Brevard approves restrictions on pet store sales of dogs, cats to combat puppy mills
Ordinance passes with 3-2 vote
BREVARD COUNTY, Fla. – Brevard County commissioners have approved an ordinance to restrict the sale of dogs and cats at local pet stores, News 6 partner Florida Today reported.
The measure approved Tuesday night was modified so much from the version of the ordinance that Vice Chair Bryan Lober's proposed in January that some members of the public who supported his initial plan were opposed to the one approved Tuesday.
Under the ordinance commissioners approved Tuesday by a 3-2 vote, pet stores in Brevard County can sell dogs and cats that come from:
- Animal shelters or animal rescue organizations.
- "Hobby breeders" whose operations have 48 or fewer offspring a year.
- Larger U.S. Department of Agriculture-licensed commercial breeders that do not have certain documented violation from any governmental agency or entity in the preceding four years.
The latter two provisions were added to the ordinance during the legislative process at the behest of Commissioner Rita Pritchett, who had concerns about the impact of Lober's initial proposal on breeders and pet stores.
Some speakers at Tuesday's meeting said the two new provisions watered down the ordinance so much it would be ineffective in pursuing Lober's goal — to combat inhumane breeding practices by so-called "puppy mills" and "kitten factories" in other states.
The county ordinance will not take effect for one year against existing pet stores.
Officials say only one major pet store in Brevard currently sells dogs and cats — Puppies Plus in Melbourne. That store's owner, Bill Jacobson, told commissioners the ordinance would put him out of business and would cost his six employees their jobs.
Still to be worked out in the ordinance are the specifics about what types of violations would disqualify a breeder from supplying dogs and cats to a local pet store.
That remained a hang-up with Pritchett, and at one point during Tuesday's meeting put her favorable vote on the ordinance into question.
Lober said he would work with Brevard County Sheriff Wayne Ivey and people in the community interested in the issue to figure out the details of that provision. Lober then will bring proposed wording back to the County Commission in six months for a vote.
Voting in favor of the ordinance Tuesday were Lober, Pritchett and County Commission Chair Kristine Isnardi.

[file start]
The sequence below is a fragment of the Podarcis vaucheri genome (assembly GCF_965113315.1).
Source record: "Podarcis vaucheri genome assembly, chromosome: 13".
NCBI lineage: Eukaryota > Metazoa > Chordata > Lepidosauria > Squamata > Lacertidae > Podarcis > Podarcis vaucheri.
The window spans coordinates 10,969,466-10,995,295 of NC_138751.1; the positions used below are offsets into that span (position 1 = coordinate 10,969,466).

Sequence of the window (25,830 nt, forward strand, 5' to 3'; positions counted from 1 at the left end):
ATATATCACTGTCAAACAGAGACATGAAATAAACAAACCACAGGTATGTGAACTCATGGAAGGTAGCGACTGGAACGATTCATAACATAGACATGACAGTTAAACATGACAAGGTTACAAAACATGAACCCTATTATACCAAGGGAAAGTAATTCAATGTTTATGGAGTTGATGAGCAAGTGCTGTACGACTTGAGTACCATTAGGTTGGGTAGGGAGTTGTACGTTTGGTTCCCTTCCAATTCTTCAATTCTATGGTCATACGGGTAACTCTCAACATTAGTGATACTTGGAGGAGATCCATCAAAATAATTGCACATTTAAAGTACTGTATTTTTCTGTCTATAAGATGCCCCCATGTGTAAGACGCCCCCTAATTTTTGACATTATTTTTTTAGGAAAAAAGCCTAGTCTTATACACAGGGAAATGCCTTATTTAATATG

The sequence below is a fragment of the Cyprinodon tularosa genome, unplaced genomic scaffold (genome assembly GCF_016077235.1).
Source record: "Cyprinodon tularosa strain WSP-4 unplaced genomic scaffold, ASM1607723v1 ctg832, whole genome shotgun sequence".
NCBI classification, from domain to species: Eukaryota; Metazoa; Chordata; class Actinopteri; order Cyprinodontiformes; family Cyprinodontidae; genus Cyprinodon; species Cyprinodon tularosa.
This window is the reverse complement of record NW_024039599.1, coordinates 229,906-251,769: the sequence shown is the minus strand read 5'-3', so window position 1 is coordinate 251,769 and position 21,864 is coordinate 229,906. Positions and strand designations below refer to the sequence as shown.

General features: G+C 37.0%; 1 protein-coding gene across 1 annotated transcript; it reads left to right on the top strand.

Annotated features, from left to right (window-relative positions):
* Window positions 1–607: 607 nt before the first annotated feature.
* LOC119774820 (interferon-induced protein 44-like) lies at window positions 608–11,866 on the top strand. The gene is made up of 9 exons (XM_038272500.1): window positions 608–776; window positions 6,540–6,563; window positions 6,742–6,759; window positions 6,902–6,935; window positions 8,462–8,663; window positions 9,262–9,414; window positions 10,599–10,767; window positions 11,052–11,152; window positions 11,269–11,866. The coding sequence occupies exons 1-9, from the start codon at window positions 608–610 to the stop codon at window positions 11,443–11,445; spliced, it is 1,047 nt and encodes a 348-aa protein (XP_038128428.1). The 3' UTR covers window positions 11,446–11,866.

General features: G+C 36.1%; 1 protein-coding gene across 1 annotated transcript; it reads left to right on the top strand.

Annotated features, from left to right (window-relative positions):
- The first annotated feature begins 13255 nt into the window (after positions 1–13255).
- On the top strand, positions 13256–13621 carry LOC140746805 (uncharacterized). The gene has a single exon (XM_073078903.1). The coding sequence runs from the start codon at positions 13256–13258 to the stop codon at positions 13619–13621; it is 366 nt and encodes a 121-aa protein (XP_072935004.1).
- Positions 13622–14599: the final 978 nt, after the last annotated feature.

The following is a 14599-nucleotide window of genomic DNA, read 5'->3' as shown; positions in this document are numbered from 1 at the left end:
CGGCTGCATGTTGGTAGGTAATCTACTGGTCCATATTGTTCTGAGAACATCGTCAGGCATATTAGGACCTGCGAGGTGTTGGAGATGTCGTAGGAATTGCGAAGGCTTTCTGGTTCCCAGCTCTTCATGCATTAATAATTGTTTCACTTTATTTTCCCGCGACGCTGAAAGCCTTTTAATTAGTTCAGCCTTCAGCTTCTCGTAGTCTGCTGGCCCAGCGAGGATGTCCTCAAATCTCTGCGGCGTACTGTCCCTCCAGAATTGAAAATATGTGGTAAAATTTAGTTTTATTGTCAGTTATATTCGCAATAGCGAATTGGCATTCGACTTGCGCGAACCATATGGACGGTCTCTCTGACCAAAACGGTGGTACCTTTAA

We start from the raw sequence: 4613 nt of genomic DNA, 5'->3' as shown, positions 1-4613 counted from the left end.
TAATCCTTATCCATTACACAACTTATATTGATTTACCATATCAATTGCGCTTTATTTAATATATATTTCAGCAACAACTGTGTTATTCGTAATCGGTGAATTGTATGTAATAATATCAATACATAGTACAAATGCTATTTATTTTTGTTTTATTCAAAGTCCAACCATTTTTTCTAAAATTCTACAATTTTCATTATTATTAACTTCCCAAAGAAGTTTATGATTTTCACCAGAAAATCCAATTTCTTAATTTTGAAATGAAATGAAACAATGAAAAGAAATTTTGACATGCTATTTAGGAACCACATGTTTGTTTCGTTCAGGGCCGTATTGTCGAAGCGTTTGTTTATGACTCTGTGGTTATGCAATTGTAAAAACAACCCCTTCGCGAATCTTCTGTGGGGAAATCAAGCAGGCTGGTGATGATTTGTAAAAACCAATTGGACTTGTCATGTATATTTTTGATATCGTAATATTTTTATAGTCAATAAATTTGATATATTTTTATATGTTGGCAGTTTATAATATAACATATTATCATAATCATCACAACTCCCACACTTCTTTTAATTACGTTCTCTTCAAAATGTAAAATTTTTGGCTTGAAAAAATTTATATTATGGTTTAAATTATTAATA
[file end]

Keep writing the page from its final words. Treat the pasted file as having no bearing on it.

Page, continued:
Voting against were Commissioners Curt Smith and John Tobia. They felt the ordinance would negatively affect local businesses, while doing little to fight against puppy mills.
Brevard County has no direct control over puppy mills and kitten factories, since they are not located here. Lober said restrictions on local pet stores are the best thing the county can do, as the ordinance restricts the sale of puppy mill dogs locally, for example. The fewer locations available for the sale of puppy mill dogs, Lober contends, the harder it would be for puppy mills to profit.
"This is definitely a step in the right direction," Lober said. "We are better off than when we started."
Lober conceded that the ordinance is not all he had hoped for.
But Lober, an attorney and mediator, added that the most successful mediation is when neither side is thrilled with the outcome, but the agreement is fair.
"This is the best we can do at this point," Pritchett said.
Isnardi said, while she is cautious about overregulation of businesses, she believes the pet store ordinance that commissioners approved is "a happy medium," considering that the pet stores affected "profit off of the selling of living things."
Smith, though, said that while he didn't want to "throw a wrench into this love-fest here," he didn't believe the ordinance will have any effect on combating the negative practices of puppy mills and will not protect animals.
"I'm a free-market guy," who doesn't want to needlessly hurt local businesses, Smith added.
There were 15 speakers who addressed the County Commission on Tuesday on the pet store ordinance.
Among the supporters was Theresa Clifton of Canaveral Groves, executive director of the Brevard Humane Society, who said that "we have to start somewhere" in regulating pet stores.
The latest version of the ordinance also won over members of the "My Puppy, My Choice" organization who have been driving from the Tampa area to Viera for County Commission discussions of the pet store issue. The group, which has connections to pet stores in the Tampa area, had been opposed to Lober's initial proposal.
But Daniel Willemin of Satellite Beach told commisioners he was concerned about how the ordinance was turning out.
"It feels like this is losing its teeth," Willemin said.
John La Salle of Viera didn't support the ordinance for another reason.
"It's not a solution to the problem" of out-of-state puppy mills, while also potentially resulting in the closing of a longtime local business — Puppies Plus.
"They're two different animals," La Salle said.
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